Madeleine Albright – Speech at the White House Commemorating International Women’s Day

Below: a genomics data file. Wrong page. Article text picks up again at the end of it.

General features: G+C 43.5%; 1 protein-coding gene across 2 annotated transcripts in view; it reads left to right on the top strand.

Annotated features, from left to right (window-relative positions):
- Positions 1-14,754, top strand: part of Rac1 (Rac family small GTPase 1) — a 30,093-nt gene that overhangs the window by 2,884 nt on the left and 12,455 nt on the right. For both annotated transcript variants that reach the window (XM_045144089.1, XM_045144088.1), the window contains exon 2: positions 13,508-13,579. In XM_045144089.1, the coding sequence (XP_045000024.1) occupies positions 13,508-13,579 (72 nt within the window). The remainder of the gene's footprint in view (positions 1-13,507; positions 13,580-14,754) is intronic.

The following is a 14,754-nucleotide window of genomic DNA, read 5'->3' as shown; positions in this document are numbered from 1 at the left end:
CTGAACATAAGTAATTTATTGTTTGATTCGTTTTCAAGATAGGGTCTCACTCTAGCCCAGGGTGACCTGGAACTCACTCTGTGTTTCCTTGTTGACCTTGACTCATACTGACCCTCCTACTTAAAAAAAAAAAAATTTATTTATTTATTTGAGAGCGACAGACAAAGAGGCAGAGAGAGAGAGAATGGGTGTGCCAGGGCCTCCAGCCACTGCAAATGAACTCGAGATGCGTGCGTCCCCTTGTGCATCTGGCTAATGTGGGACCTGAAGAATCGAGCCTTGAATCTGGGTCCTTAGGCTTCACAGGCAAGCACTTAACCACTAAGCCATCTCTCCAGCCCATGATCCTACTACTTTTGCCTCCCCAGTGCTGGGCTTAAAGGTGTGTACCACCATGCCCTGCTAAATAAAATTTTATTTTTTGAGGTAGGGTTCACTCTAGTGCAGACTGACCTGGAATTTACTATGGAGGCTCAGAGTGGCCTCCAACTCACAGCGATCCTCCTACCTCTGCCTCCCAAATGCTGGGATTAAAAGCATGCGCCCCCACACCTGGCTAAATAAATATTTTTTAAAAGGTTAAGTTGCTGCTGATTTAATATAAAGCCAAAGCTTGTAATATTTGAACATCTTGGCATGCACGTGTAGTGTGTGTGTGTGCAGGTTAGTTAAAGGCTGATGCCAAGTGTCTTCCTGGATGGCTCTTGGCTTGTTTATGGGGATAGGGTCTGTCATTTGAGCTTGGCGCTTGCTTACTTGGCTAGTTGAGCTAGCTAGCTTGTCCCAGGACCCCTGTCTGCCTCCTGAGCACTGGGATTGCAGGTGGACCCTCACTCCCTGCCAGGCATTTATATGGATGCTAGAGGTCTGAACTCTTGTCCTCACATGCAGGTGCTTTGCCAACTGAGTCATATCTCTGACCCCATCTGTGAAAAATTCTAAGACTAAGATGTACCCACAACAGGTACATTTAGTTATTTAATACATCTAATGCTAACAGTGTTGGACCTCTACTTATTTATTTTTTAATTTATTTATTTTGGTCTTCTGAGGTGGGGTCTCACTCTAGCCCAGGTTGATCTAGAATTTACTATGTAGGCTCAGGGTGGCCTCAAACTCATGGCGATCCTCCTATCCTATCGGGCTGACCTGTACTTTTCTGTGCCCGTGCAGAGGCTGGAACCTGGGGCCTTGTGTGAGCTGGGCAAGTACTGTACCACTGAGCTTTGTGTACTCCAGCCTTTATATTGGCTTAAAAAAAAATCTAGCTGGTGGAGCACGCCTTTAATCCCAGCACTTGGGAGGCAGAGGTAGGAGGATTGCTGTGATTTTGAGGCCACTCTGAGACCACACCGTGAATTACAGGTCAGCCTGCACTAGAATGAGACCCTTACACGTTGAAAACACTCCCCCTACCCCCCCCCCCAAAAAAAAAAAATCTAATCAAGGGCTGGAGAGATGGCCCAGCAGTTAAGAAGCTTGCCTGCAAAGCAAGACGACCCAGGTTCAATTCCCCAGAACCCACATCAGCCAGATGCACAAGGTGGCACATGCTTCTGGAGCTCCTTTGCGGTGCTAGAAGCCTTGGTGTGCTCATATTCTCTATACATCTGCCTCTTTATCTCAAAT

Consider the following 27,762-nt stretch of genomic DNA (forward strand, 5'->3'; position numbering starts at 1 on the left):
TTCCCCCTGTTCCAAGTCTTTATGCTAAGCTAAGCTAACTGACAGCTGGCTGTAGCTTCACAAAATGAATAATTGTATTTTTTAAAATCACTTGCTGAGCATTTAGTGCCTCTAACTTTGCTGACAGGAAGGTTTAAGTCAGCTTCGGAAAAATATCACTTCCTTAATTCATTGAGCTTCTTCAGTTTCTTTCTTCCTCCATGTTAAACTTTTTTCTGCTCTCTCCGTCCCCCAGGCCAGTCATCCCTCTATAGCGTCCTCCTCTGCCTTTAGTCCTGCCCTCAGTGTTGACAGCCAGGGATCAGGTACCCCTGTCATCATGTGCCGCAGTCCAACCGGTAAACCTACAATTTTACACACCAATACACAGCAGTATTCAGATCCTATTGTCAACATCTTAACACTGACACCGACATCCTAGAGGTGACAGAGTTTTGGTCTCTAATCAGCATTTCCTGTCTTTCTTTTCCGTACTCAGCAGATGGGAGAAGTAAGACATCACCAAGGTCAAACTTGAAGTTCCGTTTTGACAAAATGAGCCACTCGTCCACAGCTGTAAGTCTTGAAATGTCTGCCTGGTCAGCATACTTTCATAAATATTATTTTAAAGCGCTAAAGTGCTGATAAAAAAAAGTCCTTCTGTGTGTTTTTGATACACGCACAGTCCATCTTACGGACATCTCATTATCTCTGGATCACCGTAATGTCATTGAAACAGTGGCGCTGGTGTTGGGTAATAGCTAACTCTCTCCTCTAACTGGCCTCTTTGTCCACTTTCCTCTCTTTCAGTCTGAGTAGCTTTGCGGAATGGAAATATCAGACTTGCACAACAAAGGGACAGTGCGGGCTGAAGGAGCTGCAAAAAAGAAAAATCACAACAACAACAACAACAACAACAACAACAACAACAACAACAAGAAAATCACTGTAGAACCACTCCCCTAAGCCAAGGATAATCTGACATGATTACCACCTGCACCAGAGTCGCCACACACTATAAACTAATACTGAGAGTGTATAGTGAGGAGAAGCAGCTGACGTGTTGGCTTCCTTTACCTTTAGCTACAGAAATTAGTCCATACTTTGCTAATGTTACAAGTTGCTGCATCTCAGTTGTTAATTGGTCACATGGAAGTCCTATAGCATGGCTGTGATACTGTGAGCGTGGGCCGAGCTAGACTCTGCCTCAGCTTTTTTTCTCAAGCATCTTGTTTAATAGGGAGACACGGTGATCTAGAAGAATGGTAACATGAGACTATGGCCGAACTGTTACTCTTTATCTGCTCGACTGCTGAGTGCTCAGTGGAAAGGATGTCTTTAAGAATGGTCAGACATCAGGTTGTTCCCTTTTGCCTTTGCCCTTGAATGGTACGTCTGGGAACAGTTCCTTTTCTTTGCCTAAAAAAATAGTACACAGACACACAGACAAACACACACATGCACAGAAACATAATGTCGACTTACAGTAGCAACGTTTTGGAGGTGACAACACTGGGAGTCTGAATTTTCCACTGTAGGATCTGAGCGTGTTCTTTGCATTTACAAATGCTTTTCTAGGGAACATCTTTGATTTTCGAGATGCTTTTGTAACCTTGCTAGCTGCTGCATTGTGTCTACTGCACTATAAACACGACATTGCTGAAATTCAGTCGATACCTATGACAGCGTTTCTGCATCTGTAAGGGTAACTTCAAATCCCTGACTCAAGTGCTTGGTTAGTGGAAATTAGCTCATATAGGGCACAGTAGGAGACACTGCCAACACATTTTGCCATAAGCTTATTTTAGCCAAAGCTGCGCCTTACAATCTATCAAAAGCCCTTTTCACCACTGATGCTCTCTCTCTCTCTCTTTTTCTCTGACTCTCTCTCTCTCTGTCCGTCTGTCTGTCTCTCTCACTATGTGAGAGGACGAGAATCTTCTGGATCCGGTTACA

Madeleine Albright White House Address Commemorating International Women’s Day delivered 8 March 2010, Washington, D.C. Thank you very much….Thank you….Breaking the glass ceiling. Mr. President, and Madam First Lady — dear Michelle — distinguished guests: International Women’s Day reminds us of a lesson that we have long since learned, but have not yet sufficiently put into practice. The lesson is grounded in principle, but also in experience. The principal is that the basic rights and dignity of women and girls should be accorded the same respect as that given to men and boys — a principal endorsed over and over again by global conferences and covenants. Our experience is that when women have the power to make our own choices, we will benefit because the chains of poverty can be broken, families grow stronger, environmental awareness deepens, and socially constructive values are more likely to be handed down to the young. This experience has been validated in the life of communities on every continent, and yet women remain in many parts of the globe an undervalued and underutilized human resource, as the President has just said. This is not to say that women have trouble finding work. Often they do — the vast majority of the work — but don’t own land, aren’t taught to read, can’t obtain credit, and don’t get paid. Women have made great progress in obtaining legal recognition of their rights, but frequently, even when the laws on the books are just, the reality and homes — in homes and villages is not. Appalling abuses are still being committed against women. And these include: domestic violence, dowry murders, coerced abortions, honored crimes, and the killing of infants simply because their born female. Some say, all this is cultural and there’s nothing anybody can do about it. I say it’s criminal and we each have an obligation to stop it. I have been in public life for more than three decades and have attended many events related to international women’s rights. And in each, uplifting goals were announced. But our purpose today and tomorrow and throughout this century is not to articulate more promises but to achieve real breakthroughs by caring about each other, by lifting each other up, and by building an action network that stretches across every border of nation, race, background, and creed. To illustrate, I’d like to offer a poem, written by the granddaughter of a community organizer from America’s Midwest. Her name is Marge Piercy and the poem begins with questions: What can they do to you? Whatever they want. They can set you up, They can bust you, They can break your fingers, They can burn your brain with electricity, They can take your child. They can do anything and you can’t stop them from doing. How can you stop them? Alone, you can fight, You can refuse, You can take what revenge you can, But they roll over you. But two people fighting back to back can cut through a mob. Two people can keep each other sane; can give support, conviction, love, hope. Three people are a delegation, a committee, a wedge. With four you can play bridge and start an organization. With six you can rent a whole house, Eat pie for dinner with no seconds, And hold a fund raising party. A dozen make a demonstration. A hundred fill a hall. A thousand have solidarity and your own newsletter. Ten thousand, power and your own paper. A hundred thousand, your own media. Ten million, your own country. It goes on one at a time. It starts when you care to act, It starts when you do it again after they said no, And it starts when you say “We” and know whom you mean, And each day you mean one more. As these words remind us, progress in women’s rights occurs step by step, and each victory becomes a platform upon which the next may be built. Our shared task is to keep building until we’ve raised enough platforms high enough to transform the very horizons of the earth. And in that quest we invite everyone to help us and caution each that they cannot stop us. Thank you very, very much. Book/CDs by Michael E. Eidenmuller, Published by McGraw-Hill (2008) Audio Source: WhiteHouse.gov Audio Note: AR-XE = American Rhetoric Extreme Enhancement Copyright Status: Text and Audio = public domain.